Re: the defect

The neighbor who is on the eastern border of the property somehow managed to build 1/4 of their home on “our” side of the property line, and 1/2 of their detached garage. Then “someone” put up a chain link fence so it “looks like” (until you get a survey done) that the house and detached garage are all on “their” side of the property line.

The aerial view of the developer plat lines shows it clearly. We are having a survey done (at seller expense) to find out where the true property line is, but since the (current) seller didn’t bother to get a survey done when ‘he’ bought it (it’s commonly a buyer expense in Texas) I’m pretty sure the survey is going to come back that the neighbor has built on ‘our’ property.

That means our options (legally) are:

1. walk away from the deal
2. get money from the neighbor for the property (likely not going to happen, and what a way to start a war)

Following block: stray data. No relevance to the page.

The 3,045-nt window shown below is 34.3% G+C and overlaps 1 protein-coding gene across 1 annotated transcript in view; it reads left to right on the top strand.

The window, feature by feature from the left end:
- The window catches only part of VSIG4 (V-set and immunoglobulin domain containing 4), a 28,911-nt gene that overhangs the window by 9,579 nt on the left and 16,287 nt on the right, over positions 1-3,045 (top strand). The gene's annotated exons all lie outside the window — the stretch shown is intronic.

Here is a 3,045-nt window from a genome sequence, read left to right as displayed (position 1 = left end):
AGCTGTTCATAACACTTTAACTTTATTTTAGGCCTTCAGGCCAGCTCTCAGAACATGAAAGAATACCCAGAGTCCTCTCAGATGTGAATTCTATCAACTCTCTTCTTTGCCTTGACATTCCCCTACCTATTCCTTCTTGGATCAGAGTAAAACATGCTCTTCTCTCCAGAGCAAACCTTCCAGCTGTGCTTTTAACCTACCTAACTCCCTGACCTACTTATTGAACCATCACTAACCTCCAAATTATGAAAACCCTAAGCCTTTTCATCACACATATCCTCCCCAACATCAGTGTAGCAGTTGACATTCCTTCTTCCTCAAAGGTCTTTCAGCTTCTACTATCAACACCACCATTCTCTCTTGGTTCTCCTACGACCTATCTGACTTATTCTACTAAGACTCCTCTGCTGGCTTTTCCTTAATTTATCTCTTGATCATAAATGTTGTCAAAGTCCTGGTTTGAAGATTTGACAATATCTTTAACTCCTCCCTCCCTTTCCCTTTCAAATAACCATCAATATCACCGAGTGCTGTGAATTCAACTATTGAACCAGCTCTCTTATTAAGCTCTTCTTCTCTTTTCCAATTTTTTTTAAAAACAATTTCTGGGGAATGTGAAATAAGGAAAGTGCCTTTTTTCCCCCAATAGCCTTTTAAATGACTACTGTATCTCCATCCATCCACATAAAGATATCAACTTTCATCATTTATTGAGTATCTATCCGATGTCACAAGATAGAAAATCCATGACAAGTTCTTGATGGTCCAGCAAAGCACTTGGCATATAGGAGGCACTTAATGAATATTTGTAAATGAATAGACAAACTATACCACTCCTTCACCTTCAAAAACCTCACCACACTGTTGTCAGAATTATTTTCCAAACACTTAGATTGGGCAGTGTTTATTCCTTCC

3. grant the neighbor an easement (for free) and cure the title for that section of land over to him.
4. get money from the seller so we can do #3 and proceed with the sale

I don’t know when the build happened, but I’m pretty sure it’s been that way since as long as the seller has owned, which is 11 years. I don’t what the law is in Texas, but in California, if you have something like that happen and let it go for 7 years without contesting, then at 7 years and 1 day you have effectively lost the property. I would imagine it’s something similar in Texas (goes back to homesteading laws) so even if we were inclined to go to court we would lose and have to grant an easement anyway.

We “could” keep looking, but at this point if we ended up walking away, we would just wait until we got to Texas and found work and start the process over then, rather than continue to do it long distance. I’m kind of over realtors who won’t get off their duff until after an offer is made and now their commission is on the line.